Floridians approved a ballot measure Tuesday that would gradually increase the state’s minimum wage to $15 an hour, according to the New York Times.
The state’s minimum wage is currently set at $8.56, higher than the $7.25 federal minimum wage.
The state’s Supreme Court last December approved the ballot measure, which needed at least 60% of all votes to be approved. Over 61% of voters backed the measure.
BREAKING: Florida just became the 8th state to pass a $15 minimum wage with a SUPERMAJORITY of Floridians voting YES to Amendment 2.
Hats off to the efforts of the workers & volunteers in the #FLfor15 coalition.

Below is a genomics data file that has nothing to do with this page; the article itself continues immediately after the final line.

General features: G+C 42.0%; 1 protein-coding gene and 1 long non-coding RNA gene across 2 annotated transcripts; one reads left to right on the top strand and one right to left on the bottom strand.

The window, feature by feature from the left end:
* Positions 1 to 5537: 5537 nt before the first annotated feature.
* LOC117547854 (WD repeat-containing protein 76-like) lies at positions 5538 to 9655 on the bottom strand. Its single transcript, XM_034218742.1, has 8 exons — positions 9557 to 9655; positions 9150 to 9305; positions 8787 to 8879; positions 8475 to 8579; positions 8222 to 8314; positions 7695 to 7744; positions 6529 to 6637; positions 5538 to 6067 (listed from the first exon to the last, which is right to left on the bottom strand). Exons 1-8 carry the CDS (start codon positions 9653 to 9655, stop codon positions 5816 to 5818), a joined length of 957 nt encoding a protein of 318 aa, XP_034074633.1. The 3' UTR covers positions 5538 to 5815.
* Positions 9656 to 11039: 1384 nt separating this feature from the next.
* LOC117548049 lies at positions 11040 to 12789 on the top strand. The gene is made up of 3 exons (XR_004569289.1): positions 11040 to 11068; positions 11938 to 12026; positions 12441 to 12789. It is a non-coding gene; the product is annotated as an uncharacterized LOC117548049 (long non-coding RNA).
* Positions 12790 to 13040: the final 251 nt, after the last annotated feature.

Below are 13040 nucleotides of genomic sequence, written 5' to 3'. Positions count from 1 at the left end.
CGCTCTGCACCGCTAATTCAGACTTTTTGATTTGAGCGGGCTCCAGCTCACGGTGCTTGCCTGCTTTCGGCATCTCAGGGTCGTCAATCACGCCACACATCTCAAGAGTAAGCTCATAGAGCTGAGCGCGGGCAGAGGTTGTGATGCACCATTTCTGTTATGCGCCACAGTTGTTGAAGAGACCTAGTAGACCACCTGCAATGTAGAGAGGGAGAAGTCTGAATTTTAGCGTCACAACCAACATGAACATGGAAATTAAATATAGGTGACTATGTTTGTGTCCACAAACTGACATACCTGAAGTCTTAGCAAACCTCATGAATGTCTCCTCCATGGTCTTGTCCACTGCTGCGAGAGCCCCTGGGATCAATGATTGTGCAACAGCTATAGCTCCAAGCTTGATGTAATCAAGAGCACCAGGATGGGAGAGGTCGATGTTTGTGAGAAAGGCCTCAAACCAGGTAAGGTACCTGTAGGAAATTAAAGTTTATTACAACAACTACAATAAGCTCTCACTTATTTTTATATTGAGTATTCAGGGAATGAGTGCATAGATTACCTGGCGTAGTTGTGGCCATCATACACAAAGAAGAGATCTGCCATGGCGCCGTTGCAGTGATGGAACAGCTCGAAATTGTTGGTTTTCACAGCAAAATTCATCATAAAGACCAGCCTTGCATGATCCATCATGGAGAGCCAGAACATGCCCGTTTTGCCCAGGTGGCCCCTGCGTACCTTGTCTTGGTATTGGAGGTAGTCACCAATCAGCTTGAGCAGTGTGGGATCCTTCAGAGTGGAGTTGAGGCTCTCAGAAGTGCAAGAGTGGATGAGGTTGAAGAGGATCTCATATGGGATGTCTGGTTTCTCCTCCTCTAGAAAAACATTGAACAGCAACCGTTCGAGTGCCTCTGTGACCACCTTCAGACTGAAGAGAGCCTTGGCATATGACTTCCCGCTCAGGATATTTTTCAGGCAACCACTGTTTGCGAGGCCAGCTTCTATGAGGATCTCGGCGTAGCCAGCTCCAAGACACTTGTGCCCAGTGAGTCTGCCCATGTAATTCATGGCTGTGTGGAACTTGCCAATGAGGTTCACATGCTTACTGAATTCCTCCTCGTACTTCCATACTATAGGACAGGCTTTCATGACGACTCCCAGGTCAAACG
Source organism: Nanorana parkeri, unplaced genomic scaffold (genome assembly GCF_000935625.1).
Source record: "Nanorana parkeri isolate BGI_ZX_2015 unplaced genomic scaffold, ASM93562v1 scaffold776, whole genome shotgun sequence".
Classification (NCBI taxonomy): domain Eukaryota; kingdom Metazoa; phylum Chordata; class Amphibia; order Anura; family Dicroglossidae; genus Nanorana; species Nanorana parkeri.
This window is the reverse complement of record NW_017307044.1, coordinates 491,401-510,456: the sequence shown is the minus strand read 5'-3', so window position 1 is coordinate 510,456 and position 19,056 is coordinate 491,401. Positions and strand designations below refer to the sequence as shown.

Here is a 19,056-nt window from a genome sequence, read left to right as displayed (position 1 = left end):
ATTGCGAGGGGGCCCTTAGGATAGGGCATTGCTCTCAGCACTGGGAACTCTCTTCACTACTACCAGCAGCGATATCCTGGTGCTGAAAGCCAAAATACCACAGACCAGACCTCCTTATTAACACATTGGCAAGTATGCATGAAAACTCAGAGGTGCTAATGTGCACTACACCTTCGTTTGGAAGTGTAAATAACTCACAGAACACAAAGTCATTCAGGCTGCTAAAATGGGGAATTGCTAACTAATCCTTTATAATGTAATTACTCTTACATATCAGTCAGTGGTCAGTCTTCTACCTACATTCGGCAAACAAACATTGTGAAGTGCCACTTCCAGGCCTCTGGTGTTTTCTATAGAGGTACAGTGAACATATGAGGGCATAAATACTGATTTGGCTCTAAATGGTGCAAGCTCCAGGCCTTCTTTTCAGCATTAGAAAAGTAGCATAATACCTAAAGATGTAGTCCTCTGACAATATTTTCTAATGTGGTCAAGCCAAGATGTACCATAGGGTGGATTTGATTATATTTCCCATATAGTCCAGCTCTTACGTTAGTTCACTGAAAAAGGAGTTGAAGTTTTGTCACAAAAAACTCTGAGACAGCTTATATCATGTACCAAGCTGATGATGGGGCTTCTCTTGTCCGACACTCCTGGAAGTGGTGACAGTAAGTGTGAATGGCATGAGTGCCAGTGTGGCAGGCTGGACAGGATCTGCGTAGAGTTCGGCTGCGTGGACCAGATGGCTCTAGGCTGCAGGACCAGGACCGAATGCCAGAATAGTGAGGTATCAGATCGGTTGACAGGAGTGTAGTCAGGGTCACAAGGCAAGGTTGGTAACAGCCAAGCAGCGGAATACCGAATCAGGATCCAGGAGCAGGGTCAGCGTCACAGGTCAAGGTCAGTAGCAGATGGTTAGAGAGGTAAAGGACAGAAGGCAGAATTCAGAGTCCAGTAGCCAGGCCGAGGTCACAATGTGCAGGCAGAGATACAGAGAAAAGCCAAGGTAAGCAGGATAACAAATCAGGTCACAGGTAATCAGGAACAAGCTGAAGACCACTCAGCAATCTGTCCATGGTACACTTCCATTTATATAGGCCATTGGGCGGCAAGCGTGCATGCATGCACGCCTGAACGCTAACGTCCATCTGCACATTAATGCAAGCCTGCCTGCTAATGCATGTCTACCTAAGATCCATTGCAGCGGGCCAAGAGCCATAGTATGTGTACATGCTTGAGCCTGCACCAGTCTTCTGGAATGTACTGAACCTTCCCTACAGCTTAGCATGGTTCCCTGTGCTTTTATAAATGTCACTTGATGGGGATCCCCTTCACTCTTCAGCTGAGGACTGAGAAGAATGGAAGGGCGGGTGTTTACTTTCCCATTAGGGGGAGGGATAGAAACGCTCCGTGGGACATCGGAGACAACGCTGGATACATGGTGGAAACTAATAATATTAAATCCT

— Fight For 15 (@fightfor15)
November 4, 2020
The Sunshine State last upped its minimum wage via ballot measure in 2004, with 71% of voters supporting it. Back then, the minimum wage was $6.15 an hour and was increased based on inflation.
Increasing the state’s minimum wage to $15 was backed by Florida for a Fair Wage. The group argued that the increase was needed to ensure that Floridians would be able to make ends meet without having to rely on government assistance.
The group’s top donor was the personal injury law firm Morgan Law Group PA. John Morgan, who founded the firm, reportedly said the reason for backing the initiative was that working-class pay had not kept pace with the cost of living.
Save Florida Jobs, a group with significant backing from restaurant groups, opposed the increase and argued that it would force employers to cut jobs or reduce workers’ hours to control costs. It also cautioned that the increase might force employers to embrace automation.
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